Bisci Verdicchio di Matelica Vigneto Fogliano 2011
Critical AcclaimAll Vintages
Bisci practices organic agriculture, but is not certified organic. Integrated insect and disease control is followed. The Marche Region monitors climatic data and informs the growers in regard to the need for disease control. To thwart mold and pests, sulfur and copper-based products are used in the vineyards. For nutritional purposes, vineyard owners use "managed" cover crops between the rows of vines. The soil is tilled to avoid competition between the roots for nutrients, water and oxygen. When needed, organic fertilizer (manure) is used after the harvest. Low doses of SO2 in the wines help preserve the wine’s quality.
Italian White Wine
The rolling hills and endless coastlines of Italy deliver a unique diversity of soils and climate to foster a number of regional specialties. With a multitude of indigenous varieties that thrive exclusively here, the selection of white wines offers a range of styles and flavors.
The most well-known white variety in Italy is of course Pinot Grigio. Typically found in the northern Italian regions, the light, fresh and easy-drinking options can be found in the Veneto region, while the richer, more complex styles come from Friuli-Venezia Giulia and Trentino-Alto Adige. These two northeast regions are also crafting delicions Pinot Bianco and a regional specialty, Friulano.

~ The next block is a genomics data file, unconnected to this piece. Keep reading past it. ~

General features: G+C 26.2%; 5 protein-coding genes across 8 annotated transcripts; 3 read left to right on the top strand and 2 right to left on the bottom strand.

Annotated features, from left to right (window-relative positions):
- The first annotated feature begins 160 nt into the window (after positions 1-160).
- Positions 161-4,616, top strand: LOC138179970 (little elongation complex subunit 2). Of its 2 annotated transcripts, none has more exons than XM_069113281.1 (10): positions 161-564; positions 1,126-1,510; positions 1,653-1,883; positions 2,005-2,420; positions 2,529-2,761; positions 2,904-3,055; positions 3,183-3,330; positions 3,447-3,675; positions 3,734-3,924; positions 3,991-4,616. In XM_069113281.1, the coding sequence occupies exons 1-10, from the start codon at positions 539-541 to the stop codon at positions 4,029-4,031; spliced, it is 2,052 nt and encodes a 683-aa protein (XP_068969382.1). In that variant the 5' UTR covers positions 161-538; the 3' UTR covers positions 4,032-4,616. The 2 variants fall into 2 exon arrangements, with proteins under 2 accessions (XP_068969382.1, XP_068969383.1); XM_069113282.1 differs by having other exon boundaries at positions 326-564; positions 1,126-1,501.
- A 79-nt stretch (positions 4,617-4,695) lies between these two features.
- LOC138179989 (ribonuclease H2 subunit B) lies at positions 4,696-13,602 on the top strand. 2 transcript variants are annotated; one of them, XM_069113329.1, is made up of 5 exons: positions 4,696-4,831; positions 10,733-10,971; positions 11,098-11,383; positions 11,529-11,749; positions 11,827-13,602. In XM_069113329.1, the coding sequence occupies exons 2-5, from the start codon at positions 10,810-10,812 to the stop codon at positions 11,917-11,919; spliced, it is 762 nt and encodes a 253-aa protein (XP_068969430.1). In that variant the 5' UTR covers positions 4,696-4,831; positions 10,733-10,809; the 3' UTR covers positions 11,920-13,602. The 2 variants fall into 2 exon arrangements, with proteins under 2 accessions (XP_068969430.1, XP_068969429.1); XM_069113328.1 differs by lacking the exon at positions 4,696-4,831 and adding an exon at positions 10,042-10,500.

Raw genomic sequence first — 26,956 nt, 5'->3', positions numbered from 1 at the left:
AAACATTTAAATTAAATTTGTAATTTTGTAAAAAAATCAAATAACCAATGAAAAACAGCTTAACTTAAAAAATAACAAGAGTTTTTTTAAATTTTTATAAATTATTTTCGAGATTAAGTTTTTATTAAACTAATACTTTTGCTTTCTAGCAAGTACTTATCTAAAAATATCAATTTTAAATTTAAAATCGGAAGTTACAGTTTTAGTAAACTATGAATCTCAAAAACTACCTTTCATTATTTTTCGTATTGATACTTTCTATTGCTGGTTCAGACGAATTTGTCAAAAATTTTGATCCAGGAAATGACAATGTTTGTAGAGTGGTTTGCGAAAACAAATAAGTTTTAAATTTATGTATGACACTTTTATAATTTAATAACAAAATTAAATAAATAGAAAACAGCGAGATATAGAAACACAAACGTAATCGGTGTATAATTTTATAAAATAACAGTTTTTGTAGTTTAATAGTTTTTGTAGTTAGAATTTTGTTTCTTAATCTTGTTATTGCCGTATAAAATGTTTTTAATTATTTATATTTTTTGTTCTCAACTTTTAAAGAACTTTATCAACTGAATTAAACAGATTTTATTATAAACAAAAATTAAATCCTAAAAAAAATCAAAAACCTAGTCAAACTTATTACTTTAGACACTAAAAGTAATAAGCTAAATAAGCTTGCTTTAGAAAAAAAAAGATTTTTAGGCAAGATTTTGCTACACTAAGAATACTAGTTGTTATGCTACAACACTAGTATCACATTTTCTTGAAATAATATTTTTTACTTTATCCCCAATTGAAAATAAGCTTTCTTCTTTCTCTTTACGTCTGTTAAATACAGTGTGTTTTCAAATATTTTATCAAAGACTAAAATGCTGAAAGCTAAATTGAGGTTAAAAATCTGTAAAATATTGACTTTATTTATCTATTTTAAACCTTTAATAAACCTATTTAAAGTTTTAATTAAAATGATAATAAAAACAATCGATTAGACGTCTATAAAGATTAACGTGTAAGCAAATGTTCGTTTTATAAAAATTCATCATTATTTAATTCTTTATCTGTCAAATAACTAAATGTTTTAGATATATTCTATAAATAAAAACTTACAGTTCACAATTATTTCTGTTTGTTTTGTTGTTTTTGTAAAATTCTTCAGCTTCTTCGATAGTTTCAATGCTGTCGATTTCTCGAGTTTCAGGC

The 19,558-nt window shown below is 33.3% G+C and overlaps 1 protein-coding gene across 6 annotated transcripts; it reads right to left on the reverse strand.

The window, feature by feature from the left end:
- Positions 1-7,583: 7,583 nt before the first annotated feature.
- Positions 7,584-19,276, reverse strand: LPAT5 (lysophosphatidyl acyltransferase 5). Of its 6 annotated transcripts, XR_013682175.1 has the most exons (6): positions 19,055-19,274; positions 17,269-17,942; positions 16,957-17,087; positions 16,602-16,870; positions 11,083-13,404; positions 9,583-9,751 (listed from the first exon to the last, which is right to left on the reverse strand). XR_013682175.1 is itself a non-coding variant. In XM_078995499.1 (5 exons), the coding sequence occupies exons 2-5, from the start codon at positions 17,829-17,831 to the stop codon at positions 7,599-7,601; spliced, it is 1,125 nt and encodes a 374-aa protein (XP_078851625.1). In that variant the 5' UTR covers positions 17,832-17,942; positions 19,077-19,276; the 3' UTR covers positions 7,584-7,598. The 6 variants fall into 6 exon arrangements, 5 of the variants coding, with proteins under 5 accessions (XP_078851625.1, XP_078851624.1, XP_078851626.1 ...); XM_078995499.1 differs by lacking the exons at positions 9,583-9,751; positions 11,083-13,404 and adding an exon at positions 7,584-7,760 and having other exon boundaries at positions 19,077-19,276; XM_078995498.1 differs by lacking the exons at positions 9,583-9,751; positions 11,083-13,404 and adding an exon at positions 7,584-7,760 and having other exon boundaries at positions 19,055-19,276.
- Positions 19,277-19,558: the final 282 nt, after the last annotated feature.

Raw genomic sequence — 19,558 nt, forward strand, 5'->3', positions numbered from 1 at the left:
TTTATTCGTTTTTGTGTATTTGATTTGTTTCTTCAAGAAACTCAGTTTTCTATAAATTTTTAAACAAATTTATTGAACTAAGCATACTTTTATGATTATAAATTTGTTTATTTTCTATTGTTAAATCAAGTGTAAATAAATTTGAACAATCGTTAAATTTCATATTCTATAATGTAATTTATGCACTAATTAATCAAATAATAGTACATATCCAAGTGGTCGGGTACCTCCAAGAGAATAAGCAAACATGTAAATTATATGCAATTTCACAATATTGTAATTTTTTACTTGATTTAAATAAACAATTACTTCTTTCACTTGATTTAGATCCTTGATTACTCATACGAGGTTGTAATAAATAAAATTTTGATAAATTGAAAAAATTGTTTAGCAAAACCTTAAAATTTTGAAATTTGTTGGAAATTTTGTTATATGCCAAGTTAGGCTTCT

In Piedmont, two white regions shine. The crisp and zippy Gavi, made with a Cortese grape, and Arneis, a variety that produces a subtle by dry wine. In the Veneto, the Garganegna grape creates the wine of Soave, a zesty but medium-bodied wine full of rich stone fruit and floral notes.
Further south, you'll find the pretty and floral Falenghina, rich and tropical Grillo and zesty Greco. Head to Sicily to discover the delicious and complex Etna Biancos, made with the Carricante grape in the island's volcanic soils.